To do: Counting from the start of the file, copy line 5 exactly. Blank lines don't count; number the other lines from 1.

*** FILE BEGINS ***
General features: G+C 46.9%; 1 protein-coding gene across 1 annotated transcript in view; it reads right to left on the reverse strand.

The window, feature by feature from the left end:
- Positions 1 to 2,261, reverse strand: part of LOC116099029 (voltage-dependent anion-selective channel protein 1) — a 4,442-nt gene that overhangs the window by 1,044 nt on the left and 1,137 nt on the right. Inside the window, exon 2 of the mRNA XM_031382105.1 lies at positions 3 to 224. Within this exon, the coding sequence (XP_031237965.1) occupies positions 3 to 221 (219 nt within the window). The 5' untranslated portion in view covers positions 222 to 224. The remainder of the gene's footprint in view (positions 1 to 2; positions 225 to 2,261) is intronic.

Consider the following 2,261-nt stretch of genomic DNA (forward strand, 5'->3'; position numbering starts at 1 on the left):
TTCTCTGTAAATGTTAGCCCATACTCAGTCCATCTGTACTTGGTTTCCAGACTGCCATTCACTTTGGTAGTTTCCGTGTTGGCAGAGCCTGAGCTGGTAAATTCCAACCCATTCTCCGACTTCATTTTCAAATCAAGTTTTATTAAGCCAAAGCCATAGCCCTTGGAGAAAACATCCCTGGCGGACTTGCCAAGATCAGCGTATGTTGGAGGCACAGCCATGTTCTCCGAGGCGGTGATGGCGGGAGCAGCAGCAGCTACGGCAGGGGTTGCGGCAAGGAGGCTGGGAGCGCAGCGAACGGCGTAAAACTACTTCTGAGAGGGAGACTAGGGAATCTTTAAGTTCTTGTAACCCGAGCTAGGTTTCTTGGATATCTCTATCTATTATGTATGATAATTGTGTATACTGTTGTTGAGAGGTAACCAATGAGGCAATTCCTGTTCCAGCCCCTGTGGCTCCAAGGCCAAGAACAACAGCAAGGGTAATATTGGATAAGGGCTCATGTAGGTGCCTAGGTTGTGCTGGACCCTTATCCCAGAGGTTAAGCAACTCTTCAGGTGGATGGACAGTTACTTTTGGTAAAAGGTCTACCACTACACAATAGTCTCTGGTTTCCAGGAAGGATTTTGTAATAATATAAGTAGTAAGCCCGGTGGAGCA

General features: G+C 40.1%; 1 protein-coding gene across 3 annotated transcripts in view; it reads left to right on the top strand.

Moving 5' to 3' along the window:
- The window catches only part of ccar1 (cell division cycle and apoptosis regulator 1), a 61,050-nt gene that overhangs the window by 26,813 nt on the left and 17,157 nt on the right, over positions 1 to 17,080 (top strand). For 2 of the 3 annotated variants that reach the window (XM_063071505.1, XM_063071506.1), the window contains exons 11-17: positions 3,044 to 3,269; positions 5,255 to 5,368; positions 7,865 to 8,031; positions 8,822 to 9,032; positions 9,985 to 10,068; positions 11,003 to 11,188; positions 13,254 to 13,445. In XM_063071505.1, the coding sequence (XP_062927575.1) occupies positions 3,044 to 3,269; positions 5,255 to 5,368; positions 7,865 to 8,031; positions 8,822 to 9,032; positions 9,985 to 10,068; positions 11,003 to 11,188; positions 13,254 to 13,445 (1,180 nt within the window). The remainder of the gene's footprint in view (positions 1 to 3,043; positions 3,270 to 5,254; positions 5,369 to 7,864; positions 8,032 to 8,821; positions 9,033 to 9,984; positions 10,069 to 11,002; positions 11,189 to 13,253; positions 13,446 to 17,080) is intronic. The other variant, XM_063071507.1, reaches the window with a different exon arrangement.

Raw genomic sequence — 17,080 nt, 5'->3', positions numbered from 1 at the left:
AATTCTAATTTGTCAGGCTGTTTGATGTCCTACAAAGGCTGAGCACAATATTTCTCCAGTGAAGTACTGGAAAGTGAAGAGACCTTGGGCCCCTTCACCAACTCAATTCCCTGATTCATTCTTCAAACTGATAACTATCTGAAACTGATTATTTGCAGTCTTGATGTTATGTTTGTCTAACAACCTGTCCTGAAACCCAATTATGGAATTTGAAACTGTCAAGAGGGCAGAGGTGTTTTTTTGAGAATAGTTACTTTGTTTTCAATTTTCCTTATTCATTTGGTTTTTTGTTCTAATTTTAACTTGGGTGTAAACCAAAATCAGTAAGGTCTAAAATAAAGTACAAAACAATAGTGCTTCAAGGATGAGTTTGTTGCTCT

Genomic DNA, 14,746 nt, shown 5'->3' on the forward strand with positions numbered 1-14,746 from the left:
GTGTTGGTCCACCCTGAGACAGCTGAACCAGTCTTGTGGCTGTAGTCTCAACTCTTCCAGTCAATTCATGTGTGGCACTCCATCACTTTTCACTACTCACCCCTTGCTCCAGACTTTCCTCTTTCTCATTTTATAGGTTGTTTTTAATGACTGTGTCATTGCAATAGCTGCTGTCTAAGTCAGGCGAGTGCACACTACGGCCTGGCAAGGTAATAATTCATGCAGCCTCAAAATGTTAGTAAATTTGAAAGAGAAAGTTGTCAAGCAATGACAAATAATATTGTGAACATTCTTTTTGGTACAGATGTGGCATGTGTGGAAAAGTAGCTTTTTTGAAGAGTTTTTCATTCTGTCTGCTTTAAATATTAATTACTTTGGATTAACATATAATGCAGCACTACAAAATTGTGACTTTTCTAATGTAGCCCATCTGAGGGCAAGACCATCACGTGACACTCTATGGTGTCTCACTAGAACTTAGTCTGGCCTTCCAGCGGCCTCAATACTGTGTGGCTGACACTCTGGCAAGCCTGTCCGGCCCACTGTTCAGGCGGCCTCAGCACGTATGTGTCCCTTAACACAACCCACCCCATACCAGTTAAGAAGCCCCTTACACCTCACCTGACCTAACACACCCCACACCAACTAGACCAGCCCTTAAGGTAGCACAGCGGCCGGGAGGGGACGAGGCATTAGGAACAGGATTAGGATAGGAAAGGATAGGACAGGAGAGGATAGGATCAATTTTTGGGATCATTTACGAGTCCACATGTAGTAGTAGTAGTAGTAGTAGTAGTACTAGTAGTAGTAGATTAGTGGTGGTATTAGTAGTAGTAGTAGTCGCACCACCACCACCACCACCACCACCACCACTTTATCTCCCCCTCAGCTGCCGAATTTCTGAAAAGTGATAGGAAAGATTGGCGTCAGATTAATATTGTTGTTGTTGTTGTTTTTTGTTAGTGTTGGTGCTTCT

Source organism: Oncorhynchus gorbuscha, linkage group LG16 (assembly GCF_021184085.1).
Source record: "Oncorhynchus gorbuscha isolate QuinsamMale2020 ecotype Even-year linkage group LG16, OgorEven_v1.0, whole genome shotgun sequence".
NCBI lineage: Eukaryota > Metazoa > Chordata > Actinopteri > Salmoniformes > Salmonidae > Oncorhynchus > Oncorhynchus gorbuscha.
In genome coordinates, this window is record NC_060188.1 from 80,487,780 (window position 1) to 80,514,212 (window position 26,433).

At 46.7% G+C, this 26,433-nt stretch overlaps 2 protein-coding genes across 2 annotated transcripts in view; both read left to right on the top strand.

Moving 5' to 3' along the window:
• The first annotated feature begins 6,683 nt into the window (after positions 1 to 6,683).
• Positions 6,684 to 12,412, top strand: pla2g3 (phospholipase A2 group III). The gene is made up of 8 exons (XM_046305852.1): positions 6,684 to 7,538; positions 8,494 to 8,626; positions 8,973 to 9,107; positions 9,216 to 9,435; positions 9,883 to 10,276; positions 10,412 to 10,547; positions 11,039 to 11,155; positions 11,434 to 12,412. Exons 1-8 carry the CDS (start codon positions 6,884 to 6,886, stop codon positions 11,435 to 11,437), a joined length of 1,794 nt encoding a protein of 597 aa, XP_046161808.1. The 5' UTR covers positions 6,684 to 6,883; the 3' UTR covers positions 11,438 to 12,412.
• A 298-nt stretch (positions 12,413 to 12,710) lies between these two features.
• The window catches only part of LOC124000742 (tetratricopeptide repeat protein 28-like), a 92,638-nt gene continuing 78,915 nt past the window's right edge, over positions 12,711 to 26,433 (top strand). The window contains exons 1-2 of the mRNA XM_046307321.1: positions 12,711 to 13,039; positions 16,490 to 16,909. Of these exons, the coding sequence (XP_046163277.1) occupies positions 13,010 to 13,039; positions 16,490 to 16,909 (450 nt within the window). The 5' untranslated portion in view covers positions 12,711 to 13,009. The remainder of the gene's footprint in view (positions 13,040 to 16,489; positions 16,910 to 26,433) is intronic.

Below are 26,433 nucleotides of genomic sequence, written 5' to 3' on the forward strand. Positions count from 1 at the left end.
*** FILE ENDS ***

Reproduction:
TTCTCTGTAAATGTTAGCCCATACTCAGTCCATCTGTACTTGGTTTCCAGACTGCCATTCACTTTGGTAGTTTCCGTGTTGGCAGAGCCTGAGCTGGTAAATTCCAACCCATTCTCCGACTTCATTTTCAAATCAAGTTTTATTAAGCCAAAGCCATAGCCCTTGGAGAAAACATCCCTGGCGGACTTGCCAAGATCAGCGTATGTTGGAGGCACAGCCATGTTCTCCGAGGCGGTGATGGCGGGAGCAGCAGCAGCTACGGCAGGGGTTGCGGCAAGGAGGCTGGGAGCGCAGCGAACGGCGTAAAACTACTTCTGAGAGGGAGACTAGGGAATCTTTAAGTTCTTGTAACCCGAGCTAGGTTTCTTGGATATCTCTATCTATTATGTATGATAATTGTGTATACTGTTGTTGAGAGGTAACCAATGAGGCAATTCCTGTTCCAGCCCCTGTGGCTCCAAGGCCAAGAACAACAGCAAGGGTAATATTGGATAAGGGCTCATGTAGGTGCCTAGGTTGTGCTGGACCCTTATCCCAGAGGTTAAGCAACTCTTCAGGTGGATGGACAGTTACTTTTGGTAAAAGGTCTACCACTACACAATAGTCTCTGGTTTCCAGGAAGGATTTTGTAATAATATAAGTAGTAAGCCCGGTGGAGCA